Wisconsin faces $370 million budget shortfall, report says
MILWAUKEE (CBS 58) -- The non-partisan Wisconsin Policy Forum released a report Monday that states Wisconsin is projected to lose at least $370 million during the next two year budget, and could lose nearly $2 billion.
The projection would be the largest budget gap since 2011. The group said part of that shortfall can be attributed to COVID-19.
“Because we have had the pandemic hit, and been thrown into a recession, tax revenues are not growing as quickly, and are not projected to grow as quickly,” WPF researcher Jason Stein said.
State Sen Chris Kapenga, R-Delafield, said the state has been saving money for the last 10 years for a situation like this, and those savings should be able to bridge the gap.
“We’re at $760 million in the rainy day fund specifically for this type of situation should we need to use it to bridge a gap," Kapenga said. "So we’re very thankful we took some precautions.”
But a rainy day fund can only be used once, and a state COVID-19 relief package would cut into it.
The Wisconsin Policy Forum said there might be a need for the state to increase taxes or cut services, which could trickle down locally.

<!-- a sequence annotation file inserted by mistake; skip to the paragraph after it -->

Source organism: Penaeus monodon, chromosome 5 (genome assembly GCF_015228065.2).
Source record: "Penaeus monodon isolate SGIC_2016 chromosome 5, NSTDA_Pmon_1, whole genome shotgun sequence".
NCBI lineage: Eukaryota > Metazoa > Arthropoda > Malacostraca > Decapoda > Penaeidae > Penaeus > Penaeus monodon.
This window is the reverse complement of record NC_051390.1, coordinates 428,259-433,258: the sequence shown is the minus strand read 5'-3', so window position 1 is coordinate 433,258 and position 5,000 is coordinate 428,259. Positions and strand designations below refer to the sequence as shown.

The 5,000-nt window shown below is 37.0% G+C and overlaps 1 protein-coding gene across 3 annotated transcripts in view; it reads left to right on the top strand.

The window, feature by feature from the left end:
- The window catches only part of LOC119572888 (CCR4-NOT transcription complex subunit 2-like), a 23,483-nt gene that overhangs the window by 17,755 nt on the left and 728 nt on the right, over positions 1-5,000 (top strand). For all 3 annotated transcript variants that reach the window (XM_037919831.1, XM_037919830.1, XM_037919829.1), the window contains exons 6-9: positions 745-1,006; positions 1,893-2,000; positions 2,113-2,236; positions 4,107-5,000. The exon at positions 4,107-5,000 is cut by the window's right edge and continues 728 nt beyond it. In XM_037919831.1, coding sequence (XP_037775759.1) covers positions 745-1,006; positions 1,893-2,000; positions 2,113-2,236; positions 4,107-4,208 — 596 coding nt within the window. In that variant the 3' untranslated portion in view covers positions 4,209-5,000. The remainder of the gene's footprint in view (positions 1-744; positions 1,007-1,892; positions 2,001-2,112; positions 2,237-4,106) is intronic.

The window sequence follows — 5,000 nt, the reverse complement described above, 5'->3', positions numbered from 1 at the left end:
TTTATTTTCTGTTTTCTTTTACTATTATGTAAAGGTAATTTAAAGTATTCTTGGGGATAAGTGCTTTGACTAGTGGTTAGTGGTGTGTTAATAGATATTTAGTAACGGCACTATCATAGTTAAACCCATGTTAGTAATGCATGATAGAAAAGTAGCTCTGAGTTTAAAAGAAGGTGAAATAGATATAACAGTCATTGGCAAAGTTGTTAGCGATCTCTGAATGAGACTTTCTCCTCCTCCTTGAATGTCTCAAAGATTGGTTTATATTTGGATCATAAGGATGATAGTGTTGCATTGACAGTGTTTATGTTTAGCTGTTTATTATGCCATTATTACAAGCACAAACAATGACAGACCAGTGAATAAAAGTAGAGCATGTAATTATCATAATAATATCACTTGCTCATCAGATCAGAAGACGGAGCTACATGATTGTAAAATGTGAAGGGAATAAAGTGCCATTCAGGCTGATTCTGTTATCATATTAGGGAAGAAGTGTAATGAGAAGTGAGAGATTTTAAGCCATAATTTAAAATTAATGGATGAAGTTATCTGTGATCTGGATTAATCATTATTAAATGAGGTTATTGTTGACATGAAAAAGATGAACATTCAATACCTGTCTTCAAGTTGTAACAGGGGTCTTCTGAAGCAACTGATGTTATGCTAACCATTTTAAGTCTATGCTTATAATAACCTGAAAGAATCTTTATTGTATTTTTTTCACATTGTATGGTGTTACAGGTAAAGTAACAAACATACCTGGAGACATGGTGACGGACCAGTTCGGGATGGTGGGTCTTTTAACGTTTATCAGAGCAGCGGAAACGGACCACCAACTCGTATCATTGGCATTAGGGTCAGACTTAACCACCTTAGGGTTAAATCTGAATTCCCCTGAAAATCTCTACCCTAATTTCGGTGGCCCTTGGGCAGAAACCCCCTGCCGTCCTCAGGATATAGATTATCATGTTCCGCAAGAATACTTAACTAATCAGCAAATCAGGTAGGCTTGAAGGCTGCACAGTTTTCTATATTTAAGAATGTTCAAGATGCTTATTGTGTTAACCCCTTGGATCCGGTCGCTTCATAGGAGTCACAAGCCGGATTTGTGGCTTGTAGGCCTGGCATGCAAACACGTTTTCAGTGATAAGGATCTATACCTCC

“There could be a decision of either reducing services at the local level, or finding efficiencies at the local level, or increasing property taxes,” Stein said.
State Sen Chris Larson, D-Milwaukee said he agrees the rainy day fund should be used, but it might not be enough, and he’s hoping the Biden administration will pass a relief package at the federal level.
“Hopefully that does include state and local governments," Larson said. "More importantly, if there’s going to be some direct assistance that meets the need of some people who are suffering right now.”
The last few times the state had a budget shortfall this large, it was run by either all Democrats or all Republicans. The current divided government could prove a tougher political challenge to make significant budget changes.